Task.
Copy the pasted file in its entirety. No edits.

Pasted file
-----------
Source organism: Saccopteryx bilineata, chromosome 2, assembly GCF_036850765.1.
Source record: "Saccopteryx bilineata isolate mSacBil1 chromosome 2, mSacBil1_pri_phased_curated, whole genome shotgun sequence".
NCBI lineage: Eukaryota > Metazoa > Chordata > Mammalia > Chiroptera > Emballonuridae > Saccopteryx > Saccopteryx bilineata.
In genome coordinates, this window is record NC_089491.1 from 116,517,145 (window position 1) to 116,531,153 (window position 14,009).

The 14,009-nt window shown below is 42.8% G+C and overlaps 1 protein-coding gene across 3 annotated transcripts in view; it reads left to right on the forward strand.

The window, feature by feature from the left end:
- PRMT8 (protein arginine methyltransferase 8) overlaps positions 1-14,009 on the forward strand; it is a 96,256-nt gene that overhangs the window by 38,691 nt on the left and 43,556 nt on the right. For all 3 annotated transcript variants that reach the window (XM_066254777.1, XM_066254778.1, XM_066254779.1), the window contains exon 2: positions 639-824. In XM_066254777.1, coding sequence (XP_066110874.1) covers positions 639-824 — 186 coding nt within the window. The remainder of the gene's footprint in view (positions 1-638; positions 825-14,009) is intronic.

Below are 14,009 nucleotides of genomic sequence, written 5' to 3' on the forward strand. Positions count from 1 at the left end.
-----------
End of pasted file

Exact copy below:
Source organism: Saccopteryx bilineata, chromosome 2, assembly GCF_036850765.1.
Source record: "Saccopteryx bilineata isolate mSacBil1 chromosome 2, mSacBil1_pri_phased_curated, whole genome shotgun sequence".
NCBI lineage: Eukaryota > Metazoa > Chordata > Mammalia > Chiroptera > Emballonuridae > Saccopteryx > Saccopteryx bilineata.
In genome coordinates, this window is record NC_089491.1 from 116,517,145 (window position 1) to 116,531,153 (window position 14,009).

The 14,009-nt window shown below is 42.8% G+C and overlaps 1 protein-coding gene across 3 annotated transcripts in view; it reads left to right on the forward strand.

The window, feature by feature from the left end:
- PRMT8 (protein arginine methyltransferase 8) overlaps positions 1-14,009 on the forward strand; it is a 96,256-nt gene that overhangs the window by 38,691 nt on the left and 43,556 nt on the right. For all 3 annotated transcript variants that reach the window (XM_066254777.1, XM_066254778.1, XM_066254779.1), the window contains exon 2: positions 639-824. In XM_066254777.1, coding sequence (XP_066110874.1) covers positions 639-824 — 186 coding nt within the window. The remainder of the gene's footprint in view (positions 1-638; positions 825-14,009) is intronic.

Below are 14,009 nucleotides of genomic sequence, written 5' to 3' on the forward strand. Positions count from 1 at the left end.